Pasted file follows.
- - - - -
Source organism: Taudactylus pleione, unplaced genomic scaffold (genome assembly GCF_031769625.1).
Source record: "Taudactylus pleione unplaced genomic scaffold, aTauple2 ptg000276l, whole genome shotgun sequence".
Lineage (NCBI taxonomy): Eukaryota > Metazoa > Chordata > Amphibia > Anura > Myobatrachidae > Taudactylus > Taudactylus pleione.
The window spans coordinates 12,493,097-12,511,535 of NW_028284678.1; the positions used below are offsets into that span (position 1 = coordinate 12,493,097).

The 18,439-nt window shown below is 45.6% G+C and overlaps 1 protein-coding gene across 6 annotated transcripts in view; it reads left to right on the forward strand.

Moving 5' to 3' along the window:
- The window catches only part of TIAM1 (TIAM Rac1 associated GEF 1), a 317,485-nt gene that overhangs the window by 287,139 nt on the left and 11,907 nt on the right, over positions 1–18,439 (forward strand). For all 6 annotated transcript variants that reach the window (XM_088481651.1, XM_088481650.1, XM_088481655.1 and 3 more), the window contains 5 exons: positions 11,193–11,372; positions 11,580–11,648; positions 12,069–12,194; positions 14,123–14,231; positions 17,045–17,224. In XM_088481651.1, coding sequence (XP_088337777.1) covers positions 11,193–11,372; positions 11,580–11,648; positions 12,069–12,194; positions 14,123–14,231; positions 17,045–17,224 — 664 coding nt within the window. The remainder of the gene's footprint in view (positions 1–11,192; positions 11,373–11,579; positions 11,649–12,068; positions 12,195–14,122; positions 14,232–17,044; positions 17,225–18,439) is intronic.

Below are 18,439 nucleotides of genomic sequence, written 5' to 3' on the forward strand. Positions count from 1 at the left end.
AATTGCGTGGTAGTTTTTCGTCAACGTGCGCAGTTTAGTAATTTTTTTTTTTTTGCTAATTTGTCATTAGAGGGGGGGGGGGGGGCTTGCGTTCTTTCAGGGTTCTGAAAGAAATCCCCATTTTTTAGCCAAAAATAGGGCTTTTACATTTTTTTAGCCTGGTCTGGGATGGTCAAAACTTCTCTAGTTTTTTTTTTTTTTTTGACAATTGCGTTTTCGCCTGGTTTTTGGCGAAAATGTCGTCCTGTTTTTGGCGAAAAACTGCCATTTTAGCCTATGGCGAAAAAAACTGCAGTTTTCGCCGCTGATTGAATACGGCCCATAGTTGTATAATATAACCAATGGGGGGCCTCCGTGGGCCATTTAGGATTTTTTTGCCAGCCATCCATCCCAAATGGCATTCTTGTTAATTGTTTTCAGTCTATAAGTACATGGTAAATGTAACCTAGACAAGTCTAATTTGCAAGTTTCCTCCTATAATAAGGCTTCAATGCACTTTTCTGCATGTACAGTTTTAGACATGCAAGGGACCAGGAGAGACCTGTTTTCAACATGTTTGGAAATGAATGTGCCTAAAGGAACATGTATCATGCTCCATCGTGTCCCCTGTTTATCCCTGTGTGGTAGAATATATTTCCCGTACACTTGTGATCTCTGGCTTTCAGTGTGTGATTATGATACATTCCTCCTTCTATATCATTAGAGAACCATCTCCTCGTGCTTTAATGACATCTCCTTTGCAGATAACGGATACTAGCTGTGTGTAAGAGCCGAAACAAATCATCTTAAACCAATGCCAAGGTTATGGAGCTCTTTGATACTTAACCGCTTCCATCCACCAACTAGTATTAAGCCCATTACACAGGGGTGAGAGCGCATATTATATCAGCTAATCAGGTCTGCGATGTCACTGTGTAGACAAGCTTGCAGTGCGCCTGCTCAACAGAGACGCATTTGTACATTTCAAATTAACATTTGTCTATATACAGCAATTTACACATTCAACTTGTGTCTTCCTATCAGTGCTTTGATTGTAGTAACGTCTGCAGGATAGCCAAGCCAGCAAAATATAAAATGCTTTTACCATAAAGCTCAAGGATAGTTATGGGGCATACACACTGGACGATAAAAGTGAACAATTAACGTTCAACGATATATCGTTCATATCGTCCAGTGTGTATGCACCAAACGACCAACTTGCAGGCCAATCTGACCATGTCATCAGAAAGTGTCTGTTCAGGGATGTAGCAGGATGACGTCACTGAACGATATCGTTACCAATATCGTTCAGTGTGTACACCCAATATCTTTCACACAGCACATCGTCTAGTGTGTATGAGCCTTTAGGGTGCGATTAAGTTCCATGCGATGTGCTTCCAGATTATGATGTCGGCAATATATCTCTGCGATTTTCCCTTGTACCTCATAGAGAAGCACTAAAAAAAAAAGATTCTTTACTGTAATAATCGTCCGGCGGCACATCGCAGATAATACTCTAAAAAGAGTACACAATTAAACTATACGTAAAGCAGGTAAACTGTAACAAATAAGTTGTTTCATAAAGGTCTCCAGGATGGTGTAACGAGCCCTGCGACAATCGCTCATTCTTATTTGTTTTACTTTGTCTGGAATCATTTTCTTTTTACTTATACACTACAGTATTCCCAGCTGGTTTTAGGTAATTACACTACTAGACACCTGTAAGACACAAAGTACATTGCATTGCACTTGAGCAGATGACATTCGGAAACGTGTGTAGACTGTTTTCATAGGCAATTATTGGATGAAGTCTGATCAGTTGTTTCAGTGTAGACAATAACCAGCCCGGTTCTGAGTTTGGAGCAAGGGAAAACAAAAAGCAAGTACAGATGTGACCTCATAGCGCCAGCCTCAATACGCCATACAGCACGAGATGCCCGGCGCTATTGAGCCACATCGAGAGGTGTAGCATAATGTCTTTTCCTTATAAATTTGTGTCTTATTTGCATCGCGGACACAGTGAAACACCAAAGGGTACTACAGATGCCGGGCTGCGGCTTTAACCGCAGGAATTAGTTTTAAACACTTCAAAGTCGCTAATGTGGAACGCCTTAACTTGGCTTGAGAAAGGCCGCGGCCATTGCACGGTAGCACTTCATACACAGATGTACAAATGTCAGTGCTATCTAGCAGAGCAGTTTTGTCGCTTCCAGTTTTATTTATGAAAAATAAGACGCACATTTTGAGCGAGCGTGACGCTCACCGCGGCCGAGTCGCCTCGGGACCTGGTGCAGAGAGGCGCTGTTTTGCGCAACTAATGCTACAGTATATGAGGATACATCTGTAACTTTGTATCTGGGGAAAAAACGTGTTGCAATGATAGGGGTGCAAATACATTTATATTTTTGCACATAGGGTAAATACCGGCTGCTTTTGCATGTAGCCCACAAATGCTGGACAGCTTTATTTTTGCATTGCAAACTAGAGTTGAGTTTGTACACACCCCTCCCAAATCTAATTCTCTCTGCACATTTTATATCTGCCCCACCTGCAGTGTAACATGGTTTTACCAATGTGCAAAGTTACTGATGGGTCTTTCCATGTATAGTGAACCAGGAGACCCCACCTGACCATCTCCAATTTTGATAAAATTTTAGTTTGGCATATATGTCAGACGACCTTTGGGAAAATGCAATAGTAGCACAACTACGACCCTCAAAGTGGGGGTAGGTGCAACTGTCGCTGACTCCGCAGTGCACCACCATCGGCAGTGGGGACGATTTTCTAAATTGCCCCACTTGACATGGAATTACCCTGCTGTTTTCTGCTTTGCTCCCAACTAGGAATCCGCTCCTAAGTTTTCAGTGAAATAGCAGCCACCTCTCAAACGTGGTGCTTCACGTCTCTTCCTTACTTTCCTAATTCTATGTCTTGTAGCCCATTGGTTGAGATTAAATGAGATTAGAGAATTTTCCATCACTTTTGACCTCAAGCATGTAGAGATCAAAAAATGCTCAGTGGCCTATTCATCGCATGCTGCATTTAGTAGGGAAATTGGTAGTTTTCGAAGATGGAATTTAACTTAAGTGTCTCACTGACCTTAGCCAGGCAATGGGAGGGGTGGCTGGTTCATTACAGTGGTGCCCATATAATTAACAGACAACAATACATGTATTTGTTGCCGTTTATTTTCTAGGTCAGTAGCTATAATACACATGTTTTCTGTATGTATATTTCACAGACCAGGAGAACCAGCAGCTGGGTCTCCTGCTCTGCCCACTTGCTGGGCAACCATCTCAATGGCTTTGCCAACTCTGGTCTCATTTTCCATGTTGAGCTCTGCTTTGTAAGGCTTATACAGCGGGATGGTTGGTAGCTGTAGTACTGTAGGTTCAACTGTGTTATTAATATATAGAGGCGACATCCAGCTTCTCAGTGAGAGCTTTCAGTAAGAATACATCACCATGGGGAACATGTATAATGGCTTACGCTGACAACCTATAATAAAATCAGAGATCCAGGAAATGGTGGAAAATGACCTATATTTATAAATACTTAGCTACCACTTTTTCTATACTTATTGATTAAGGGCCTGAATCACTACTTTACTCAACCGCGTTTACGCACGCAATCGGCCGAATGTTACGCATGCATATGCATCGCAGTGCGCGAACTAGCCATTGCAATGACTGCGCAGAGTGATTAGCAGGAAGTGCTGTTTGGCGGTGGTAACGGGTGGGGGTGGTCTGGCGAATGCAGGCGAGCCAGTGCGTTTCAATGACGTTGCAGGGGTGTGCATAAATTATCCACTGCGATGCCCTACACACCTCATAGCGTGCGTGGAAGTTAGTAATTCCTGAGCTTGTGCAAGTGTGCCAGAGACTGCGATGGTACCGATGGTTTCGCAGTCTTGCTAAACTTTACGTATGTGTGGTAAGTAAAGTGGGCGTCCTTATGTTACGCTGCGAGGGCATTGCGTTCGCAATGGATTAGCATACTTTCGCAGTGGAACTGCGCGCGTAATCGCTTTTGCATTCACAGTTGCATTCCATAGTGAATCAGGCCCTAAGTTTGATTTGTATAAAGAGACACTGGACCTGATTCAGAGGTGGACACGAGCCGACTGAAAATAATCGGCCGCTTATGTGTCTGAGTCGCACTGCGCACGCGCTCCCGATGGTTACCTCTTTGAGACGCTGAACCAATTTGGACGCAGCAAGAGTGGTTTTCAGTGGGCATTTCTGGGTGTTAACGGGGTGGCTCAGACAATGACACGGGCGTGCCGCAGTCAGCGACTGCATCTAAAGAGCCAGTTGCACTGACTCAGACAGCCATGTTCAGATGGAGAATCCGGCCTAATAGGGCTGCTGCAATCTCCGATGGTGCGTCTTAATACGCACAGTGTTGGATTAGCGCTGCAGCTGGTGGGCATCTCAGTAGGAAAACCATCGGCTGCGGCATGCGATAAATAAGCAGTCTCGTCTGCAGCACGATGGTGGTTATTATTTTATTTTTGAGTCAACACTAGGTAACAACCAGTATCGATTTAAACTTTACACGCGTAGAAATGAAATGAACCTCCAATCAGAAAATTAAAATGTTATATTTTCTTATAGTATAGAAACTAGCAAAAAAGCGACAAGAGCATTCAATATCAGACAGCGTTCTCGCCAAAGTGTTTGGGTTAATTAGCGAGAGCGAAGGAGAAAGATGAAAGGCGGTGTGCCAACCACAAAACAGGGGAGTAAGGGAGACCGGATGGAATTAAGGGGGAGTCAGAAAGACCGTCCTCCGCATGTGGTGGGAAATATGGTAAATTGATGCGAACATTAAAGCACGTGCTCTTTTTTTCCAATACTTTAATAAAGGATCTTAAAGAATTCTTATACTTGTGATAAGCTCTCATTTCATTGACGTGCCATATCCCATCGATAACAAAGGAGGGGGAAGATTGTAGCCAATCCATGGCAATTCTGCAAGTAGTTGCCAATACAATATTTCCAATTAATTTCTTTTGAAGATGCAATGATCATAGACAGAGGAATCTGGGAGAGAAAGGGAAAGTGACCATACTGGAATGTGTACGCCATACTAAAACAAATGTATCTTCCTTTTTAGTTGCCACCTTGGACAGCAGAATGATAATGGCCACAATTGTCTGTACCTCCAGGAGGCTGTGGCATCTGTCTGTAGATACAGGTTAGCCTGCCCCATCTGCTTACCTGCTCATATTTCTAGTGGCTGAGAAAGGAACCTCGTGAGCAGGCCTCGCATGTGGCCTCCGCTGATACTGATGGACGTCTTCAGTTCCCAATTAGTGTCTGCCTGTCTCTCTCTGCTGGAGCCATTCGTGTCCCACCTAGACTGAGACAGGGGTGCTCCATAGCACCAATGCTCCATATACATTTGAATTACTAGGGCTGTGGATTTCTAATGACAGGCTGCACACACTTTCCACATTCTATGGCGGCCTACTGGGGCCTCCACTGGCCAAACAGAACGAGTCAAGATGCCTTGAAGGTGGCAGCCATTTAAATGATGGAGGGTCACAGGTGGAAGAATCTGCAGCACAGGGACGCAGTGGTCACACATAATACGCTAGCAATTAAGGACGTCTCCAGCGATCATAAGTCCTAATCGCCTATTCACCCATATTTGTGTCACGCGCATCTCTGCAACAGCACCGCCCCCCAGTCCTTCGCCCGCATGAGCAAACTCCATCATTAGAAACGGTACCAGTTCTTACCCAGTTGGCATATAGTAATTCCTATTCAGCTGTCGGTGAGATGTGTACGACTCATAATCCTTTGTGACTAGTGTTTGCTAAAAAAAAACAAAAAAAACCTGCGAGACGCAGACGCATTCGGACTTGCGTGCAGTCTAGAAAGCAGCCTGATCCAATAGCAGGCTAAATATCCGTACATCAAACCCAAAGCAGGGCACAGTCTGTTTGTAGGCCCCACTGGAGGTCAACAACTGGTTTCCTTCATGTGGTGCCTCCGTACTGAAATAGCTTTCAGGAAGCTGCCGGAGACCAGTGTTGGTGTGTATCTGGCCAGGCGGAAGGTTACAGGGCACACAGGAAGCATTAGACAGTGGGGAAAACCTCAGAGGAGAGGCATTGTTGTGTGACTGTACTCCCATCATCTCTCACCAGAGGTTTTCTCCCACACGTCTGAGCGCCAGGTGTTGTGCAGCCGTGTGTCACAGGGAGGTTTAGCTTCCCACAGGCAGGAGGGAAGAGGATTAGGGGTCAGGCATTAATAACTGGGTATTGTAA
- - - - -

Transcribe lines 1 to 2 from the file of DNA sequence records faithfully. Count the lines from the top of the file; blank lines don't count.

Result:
Source organism: Taudactylus pleione, unplaced genomic scaffold (genome assembly GCF_031769625.1).
Source record: "Taudactylus pleione unplaced genomic scaffold, aTauple2 ptg000276l, whole genome shotgun sequence".